Here, we discuss a spin–orbit interaction (SOI) effect in WC. The SOI of tungsten is known to be nearly 0.4 eV41. Figure 8 compares our calculated band structures with (red solid curves) and without (black solid curves) the SOI. The SOI can bring about a splitting of the low-energy bands, but the effect is basically small overall. We also compare in Fig. 9 our calculated reflectivity spectra, where the red and black solid curves are the results with and without the SOI, respectively. The spectra with the SOI are calculated with the spinor version of RESPACK42. We again see a small difference between the two results, so we think that the SOI effect can be ignored within the purpose of evaluating the reflectivity or absorptivity performance of the WC.

Comparison between ab initio density functional band structure of WC with (red solid curves) and without (black solid curves) the SOI. The energy zero is the Fermi level. Dispersions of the WC are plotted along the high symmetry points in the Brillouin zone, where \(\Gamma\) = (0, 0, 0), M = (1/2, 0, 0), K = (1/3, 1/3, 0), A = (0, 0, 1/2), L = (−1/2, 0, 1/2), and H = (1/3, 1/3, 1/2), where the coordinates are represented in terms of basic vectors of the reciprocal lattice of the hcp lattice.

Comparison between ab initio reflectivity spectra of WC with (red solid curves) and without (black solid curves) the SOI. The panels (a,b) show the results of \(E\parallel x\) and \(E\parallel z\), respectively. The view of the figure is the same as Fig. 4.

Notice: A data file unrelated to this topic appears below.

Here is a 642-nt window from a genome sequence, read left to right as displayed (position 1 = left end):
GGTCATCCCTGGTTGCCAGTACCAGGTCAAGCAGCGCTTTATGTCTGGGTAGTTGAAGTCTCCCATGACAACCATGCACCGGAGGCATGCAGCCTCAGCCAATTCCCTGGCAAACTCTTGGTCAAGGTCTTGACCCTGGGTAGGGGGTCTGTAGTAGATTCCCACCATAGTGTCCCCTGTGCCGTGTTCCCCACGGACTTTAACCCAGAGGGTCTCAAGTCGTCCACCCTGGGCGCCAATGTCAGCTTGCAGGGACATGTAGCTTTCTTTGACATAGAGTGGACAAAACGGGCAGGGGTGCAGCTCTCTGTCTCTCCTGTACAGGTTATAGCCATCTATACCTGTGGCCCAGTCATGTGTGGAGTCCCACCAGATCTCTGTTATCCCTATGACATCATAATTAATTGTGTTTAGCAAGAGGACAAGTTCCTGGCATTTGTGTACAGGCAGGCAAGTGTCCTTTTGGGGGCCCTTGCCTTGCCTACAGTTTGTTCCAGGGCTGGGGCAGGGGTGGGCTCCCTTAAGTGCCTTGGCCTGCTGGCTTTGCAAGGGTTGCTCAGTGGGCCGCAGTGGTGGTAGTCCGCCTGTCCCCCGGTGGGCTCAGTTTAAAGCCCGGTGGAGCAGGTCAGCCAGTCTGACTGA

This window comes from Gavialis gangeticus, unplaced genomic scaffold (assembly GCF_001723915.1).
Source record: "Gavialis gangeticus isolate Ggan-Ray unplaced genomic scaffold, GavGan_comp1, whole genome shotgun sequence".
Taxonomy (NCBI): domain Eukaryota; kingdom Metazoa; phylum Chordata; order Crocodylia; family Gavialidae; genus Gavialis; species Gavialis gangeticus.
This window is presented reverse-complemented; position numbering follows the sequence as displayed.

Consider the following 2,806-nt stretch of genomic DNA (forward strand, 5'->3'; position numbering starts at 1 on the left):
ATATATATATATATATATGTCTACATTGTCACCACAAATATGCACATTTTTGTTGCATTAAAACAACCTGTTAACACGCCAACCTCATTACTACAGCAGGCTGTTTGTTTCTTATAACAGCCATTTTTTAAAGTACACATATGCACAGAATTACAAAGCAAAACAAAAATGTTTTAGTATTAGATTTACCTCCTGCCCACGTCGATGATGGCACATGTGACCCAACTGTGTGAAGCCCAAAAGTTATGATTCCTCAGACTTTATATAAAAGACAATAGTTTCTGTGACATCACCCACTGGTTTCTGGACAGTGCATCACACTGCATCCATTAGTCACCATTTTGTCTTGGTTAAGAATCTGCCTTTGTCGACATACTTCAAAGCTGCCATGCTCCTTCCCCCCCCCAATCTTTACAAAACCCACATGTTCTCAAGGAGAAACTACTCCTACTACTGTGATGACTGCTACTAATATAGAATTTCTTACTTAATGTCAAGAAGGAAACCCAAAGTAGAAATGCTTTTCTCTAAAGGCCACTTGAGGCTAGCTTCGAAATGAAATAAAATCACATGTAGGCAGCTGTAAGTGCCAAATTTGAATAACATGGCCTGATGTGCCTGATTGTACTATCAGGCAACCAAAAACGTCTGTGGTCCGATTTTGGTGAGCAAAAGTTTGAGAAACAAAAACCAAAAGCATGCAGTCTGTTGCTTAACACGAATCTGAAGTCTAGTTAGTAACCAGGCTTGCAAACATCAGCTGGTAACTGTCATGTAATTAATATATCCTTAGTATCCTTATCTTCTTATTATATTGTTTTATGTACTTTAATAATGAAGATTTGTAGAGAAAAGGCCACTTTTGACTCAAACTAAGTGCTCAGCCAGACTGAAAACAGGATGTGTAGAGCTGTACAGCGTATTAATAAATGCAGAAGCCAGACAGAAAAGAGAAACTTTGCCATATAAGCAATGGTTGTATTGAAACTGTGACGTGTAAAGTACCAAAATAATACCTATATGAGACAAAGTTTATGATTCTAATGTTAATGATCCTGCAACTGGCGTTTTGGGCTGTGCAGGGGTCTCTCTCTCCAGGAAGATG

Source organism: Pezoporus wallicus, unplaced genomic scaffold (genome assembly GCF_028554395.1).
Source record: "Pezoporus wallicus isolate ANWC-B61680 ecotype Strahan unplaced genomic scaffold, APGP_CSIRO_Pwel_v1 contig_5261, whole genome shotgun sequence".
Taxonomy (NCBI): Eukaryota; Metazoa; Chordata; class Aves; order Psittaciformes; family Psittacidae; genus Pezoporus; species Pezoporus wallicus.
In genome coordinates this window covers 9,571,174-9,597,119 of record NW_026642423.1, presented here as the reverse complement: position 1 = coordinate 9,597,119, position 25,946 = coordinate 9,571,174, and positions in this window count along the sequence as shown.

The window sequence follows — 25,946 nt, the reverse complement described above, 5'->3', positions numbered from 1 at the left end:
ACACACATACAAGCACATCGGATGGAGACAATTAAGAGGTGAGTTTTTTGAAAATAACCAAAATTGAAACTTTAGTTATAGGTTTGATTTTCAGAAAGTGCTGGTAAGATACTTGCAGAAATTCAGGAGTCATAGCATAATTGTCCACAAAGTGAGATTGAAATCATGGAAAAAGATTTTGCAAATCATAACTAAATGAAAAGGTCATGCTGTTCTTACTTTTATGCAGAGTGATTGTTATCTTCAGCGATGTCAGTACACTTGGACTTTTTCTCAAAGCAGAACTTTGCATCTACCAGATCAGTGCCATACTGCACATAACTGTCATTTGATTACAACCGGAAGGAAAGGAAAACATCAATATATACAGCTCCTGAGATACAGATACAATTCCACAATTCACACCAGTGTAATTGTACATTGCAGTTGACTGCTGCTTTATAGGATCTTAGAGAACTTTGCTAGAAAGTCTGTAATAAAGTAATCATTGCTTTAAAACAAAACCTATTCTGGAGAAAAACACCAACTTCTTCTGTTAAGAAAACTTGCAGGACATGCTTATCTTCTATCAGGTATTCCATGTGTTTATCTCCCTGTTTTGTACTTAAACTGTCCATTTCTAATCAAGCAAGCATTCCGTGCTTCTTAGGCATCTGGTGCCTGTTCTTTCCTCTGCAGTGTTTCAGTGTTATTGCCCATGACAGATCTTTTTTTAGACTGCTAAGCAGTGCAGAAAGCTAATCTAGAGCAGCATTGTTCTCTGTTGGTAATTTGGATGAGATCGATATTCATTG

Solar absorptivity and thermal emissivity are widely used to evaluate the performance of solar selective absorbers. The solar absorptivity \(\alpha _s\) is defined via the wavelength integral as1,4,43

where \(R(\lambda )\) is the reflectivity spectra as a function the wavelength \(\lambda\), which is taken from the present ab initio calculations. \(I_{sol}(\lambda )\) is the spectral solar radiance (air mass of 1.5) taken from Ref. 44. The \(\lambda _l\) and \(\lambda _h\) are the lower and higher cutoff wavelengths, respectively, and were set to 0.28 \(\mu\)m and 4 \(\mu\)m in the present study. Similarly, the thermal emissivity at a temperature T is defined as follows1,4,43:

Here \(I_b (T,\lambda )\) is the spectral blackbody radiative intensity, which is taken from Ref. 45. The \(\lambda _L\) and \(\lambda _H\) are the lower and higher cutoff wavelengths for the emittance evaluation, respectively, and were set to 0.1 \(\mu\)m and 124 \(\mu\)m in the present study.

The usable heat \(Q_H\) can be defined in terms of a heat generated from light absorption and a loss due to radiation as43

where \(\sigma\), c, and \(I_0\) are the Stefan–Boltzmann constant, the solar concentration, and the solar flux intensity, respectively. B is related to the transmittance of glass envelope, and is typically chosen to be 0.91 (Ref. 3). The first term of the right-hand side in Eq. (11) is the heat stored inside a material due to the light absorption and the second term describes the heat loss due to the material emmitance. The photothermal conversion efficiency \(\eta _{\textrm{FOM}}\) of the solar absorber, called figure of merit (FOM)43, can be defined by dividing the above usable heat \(Q_H\) by the incident solar energy as